In a small village in the English countryside, Virgin Media has been exploring possibilities of delivering backhaul traffic over the airways. Although this is something which Virgin Media has been doing for years, the difference here seems to be the team is toying around with mmWave as opposed to microwave.

“As we invest to expand our ultrafast network we’re always looking at new, innovative ways to make build more efficient and connect premises that might currently be out of reach,” said Jeanie York, Chief Technology and Information Officer at Virgin Media. “While presently this is a trial, it’s clear that this technology could help to provide more people and businesses with the better broadband they deserve.”

The challenge which seems to be addressed here is combining the complications of deploying infrastructure and the increasing data appetite of the consumer. As you can see below, the trial makes use of mmWave to connect two ‘trunk’ points over 3 kilometres with a 10 Gbps signal. The signal is converted at the cabinet, before being sent through the last-mile on a fibre connection.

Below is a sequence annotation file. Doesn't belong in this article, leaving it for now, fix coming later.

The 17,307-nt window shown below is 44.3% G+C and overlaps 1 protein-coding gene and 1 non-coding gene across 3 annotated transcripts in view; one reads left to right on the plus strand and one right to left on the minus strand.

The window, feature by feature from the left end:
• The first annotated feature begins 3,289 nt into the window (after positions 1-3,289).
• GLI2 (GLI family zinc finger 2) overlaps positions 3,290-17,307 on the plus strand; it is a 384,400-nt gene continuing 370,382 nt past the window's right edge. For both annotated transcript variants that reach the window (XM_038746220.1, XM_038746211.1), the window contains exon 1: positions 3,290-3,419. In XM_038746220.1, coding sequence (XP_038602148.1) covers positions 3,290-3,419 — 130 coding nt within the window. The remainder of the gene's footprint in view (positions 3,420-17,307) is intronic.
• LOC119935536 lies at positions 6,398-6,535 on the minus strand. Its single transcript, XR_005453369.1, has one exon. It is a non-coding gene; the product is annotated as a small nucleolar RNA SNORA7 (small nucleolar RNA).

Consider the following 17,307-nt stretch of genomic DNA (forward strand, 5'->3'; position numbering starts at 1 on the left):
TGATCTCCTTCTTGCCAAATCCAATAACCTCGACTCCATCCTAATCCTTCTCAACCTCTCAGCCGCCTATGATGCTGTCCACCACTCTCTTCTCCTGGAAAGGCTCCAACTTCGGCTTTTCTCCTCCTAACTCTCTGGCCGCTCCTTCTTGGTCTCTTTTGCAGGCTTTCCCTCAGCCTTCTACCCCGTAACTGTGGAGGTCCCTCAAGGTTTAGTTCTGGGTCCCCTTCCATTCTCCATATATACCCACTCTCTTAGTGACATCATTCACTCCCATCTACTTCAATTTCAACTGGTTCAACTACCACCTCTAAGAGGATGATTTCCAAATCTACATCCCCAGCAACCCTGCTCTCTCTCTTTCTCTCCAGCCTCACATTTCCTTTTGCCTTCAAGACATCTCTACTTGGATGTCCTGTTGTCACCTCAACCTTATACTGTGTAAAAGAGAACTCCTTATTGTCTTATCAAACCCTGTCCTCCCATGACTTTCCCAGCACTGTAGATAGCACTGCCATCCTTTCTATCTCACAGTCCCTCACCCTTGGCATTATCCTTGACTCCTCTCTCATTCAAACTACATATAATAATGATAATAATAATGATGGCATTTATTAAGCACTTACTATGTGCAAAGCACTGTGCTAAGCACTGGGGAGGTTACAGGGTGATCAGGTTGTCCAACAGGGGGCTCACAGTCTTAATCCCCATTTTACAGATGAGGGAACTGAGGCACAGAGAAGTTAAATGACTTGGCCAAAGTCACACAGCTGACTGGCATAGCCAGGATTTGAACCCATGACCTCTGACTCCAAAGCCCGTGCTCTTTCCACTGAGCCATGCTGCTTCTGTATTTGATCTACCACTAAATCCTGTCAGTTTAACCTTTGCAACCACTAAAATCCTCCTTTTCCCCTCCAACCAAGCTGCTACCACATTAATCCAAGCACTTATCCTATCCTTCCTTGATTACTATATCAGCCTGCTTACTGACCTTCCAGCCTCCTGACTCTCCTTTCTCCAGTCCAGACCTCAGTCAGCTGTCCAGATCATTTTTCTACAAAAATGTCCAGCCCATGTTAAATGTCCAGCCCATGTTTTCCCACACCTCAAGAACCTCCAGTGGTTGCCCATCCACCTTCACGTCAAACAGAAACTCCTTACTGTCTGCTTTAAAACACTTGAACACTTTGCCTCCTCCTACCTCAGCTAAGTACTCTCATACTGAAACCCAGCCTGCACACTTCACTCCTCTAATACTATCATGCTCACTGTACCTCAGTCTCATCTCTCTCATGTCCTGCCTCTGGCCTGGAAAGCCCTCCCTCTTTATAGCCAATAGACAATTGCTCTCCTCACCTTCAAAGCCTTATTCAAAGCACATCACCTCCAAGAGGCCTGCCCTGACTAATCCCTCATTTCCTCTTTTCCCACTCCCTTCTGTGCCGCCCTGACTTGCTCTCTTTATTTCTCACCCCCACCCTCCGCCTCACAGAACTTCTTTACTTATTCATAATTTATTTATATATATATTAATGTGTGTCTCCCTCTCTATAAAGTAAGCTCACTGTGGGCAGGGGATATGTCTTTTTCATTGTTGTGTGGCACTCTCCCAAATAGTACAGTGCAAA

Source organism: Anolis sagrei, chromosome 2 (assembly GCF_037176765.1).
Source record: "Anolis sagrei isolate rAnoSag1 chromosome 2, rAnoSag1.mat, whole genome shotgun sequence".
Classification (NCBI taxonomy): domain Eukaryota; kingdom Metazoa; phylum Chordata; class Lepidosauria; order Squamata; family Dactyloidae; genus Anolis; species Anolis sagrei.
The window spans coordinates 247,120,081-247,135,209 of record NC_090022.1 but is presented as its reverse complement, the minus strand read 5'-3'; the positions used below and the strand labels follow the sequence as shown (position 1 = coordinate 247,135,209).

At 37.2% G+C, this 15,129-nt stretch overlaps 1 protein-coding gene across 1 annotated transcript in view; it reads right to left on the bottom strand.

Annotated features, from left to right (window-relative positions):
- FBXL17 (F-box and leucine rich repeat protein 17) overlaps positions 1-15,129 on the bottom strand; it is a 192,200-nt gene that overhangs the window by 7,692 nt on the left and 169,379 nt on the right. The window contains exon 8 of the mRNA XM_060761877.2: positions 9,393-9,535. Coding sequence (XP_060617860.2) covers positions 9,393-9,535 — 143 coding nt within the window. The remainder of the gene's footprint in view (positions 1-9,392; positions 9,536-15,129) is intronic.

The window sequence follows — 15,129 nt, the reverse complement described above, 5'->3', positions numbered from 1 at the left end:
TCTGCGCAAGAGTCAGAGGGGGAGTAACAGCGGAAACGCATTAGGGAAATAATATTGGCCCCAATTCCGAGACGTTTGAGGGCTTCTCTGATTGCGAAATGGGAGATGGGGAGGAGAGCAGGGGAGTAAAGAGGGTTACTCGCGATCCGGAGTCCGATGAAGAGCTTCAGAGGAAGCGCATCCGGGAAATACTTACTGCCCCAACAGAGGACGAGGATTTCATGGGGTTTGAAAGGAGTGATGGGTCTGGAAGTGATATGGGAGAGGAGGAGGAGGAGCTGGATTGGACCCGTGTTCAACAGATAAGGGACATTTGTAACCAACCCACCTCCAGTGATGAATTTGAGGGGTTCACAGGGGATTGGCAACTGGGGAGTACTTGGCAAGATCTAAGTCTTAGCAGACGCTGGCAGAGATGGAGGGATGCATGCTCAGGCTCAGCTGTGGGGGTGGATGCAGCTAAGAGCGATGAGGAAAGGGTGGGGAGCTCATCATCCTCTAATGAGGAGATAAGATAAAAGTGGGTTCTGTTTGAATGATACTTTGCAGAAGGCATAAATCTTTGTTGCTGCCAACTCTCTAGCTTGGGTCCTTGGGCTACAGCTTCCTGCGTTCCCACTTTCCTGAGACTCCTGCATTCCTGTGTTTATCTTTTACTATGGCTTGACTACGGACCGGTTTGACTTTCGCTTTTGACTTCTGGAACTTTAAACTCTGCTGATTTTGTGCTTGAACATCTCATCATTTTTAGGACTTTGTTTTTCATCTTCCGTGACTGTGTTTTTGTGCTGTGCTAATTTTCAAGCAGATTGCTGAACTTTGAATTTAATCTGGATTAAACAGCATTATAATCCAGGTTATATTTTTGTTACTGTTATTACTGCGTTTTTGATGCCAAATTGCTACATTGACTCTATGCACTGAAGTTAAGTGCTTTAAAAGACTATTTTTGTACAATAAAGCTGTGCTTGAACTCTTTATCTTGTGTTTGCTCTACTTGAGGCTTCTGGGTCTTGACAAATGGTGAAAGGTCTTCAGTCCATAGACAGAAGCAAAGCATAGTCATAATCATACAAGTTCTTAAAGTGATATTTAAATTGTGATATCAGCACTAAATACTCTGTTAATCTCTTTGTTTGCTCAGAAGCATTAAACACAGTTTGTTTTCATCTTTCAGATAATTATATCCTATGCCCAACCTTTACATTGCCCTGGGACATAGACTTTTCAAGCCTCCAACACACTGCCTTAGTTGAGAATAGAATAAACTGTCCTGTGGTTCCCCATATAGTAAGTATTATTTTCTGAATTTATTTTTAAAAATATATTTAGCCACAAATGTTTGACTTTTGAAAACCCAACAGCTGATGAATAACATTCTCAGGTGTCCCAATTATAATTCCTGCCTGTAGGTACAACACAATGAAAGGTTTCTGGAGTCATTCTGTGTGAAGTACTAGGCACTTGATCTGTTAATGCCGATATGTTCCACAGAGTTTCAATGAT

Virgin Media

Although this trial only connected 12 homes in the village of Newbury, Virgin Media believes this process could sustainably support delivery of residential services to 500 homes. This assumption also factors in a 40% average annual growth in data consumption. With further upgrades, the radio link could theoretically support a 20Gbps connection, taking the number of homes serviced to 2,000.

The advantage of this approach to delivering broadband is the ability to skip over tricky physical limitations. There are numerous villages which are experiencing poor connections because the vast spend which would have to be made to circumnavigate a valley, rivers or train lines. This approach not only speeds up the deployment, it simplifies it and makes it cheaper.

Looking at the distance between the two ‘trunks’, Virgin Media has said 3km is just about as far as it can go with mmWave. This range takes into account different weather conditions, the trial included some adverse conditions such as 80mph winds and 30mm rainfall, but radios chained together and used back-to-back could increased this coverage and scope of applications.